The International Air Transport Association (IATA) has forecast that airlines will carry about 3.6 billion passengers in 2016, about 800 million more than the 2.8 billion passengers carried by airlines in 2011.
In its Airline Industry Forecast 2012-2016 released December 6, 2012, the Geneva-based association said passenger growth will expand by an average of 5.3% per annum between 2012 and 2016.
“This industry consensus outlook for system-wide passenger growth sees passenger numbers expanding by an average of 5.3% per annum between 2012 and 2016,” IATA said in the forecast.
It adds,“The 28.5% increase in passenger numbers over the forecast period will see almost 500 million new passengers traveling on domestic routes and 331 million new passengers on international services.”
According to the association, China will account for nearly one in four additional passengers.
“The emerging economies of Asia-Pacific, Latin America and the Middle East will see the strongest passenger growth. This will be led by routes within or connected to China, which are expected to account for 193 million of the 831 million new passengers over the forecast period (159 million on domestic routes and 34 million traveling internationally),” it said.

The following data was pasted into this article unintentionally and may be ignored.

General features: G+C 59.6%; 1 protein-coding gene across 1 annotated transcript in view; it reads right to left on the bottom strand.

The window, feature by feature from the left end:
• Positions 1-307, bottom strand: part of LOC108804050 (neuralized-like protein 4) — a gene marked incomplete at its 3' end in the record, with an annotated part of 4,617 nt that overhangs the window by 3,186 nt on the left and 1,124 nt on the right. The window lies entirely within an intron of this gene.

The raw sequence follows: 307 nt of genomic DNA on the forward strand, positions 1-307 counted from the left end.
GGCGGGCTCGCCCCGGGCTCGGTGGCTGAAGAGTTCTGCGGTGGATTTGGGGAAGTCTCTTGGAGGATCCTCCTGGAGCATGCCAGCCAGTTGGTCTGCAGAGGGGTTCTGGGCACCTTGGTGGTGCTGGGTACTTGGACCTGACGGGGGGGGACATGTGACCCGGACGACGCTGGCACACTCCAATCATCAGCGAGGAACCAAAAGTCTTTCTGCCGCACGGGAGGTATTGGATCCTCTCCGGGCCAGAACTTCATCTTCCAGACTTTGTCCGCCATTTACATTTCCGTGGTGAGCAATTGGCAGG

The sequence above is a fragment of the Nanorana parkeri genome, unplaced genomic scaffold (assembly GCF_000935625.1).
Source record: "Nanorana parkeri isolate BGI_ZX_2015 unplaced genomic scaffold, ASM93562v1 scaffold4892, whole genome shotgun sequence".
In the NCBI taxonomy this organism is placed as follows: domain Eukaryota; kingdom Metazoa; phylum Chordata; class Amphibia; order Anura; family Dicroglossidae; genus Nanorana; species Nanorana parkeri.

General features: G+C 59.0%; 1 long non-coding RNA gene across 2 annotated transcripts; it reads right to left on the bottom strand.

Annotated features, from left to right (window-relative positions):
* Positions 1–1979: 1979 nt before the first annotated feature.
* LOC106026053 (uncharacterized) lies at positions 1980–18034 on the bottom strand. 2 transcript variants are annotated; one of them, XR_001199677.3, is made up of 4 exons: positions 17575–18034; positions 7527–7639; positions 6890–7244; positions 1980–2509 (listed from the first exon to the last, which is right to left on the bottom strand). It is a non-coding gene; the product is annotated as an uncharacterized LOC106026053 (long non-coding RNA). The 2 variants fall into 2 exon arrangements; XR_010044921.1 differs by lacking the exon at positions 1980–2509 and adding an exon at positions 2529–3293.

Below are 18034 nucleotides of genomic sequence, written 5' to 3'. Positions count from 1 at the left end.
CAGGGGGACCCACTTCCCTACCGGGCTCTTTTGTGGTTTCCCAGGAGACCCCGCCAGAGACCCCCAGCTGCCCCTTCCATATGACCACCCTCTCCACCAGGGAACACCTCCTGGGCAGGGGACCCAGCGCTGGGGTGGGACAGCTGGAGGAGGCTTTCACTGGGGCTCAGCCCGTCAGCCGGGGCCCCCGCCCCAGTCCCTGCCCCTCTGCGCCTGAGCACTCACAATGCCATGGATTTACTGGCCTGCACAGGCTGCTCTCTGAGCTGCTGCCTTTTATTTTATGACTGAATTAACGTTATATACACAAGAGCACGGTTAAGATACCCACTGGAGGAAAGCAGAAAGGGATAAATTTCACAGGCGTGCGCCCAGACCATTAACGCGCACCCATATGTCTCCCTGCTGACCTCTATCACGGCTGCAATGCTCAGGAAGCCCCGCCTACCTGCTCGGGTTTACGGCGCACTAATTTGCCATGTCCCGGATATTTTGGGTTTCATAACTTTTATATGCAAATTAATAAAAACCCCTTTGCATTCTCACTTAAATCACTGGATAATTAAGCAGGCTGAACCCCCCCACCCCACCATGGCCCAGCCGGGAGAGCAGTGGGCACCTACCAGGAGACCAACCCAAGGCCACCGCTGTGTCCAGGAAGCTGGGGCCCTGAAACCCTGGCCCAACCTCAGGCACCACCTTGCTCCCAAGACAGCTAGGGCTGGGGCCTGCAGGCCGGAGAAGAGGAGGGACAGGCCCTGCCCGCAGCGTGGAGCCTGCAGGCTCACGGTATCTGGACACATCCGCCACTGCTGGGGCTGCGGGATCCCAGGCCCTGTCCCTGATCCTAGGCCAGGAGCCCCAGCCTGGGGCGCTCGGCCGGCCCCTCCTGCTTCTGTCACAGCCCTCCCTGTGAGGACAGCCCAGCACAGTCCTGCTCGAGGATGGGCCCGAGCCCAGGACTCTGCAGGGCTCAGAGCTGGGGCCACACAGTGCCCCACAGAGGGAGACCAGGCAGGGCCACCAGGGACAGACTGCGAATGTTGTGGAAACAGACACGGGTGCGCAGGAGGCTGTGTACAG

IATA said it expects passenger growth within the Asia-Pacific region (domestic and international) to add around 380 million passengers over the forecast period.
Through 2016, the group said the United States will continue to be the largest single market for domestic passengers (710.2 million) and that in that same year, passengers on international routes connected to that country will total 223 million, making it the largest single market for international travel as well.
On international freight, the report said volumes will “grow at 3% per annum to total 34.5 million tonnes in 2016” and that is 4.8 million more tonnes of air cargo than the 29.6 million tonnes carried in 2011.
Commenting on the forecast, IATA’s Director General, Tony Tyler said, “Despite the current economic uncertainty, expected demand for connectivity remains strong. That’s good news for the global economy. Growing air transport links generate jobs and underpin economic growth in all economies. But exploiting these will require governments to recognize aviation’s value with policies that do not stifle innovation, tax regimes that do not punish success and investments to enable infrastructure to keep up with growth.”
Globally, aviation supports some 57 million jobs and $2.2 trillion in economic activities, according to IATA.
By Ekow Quandzie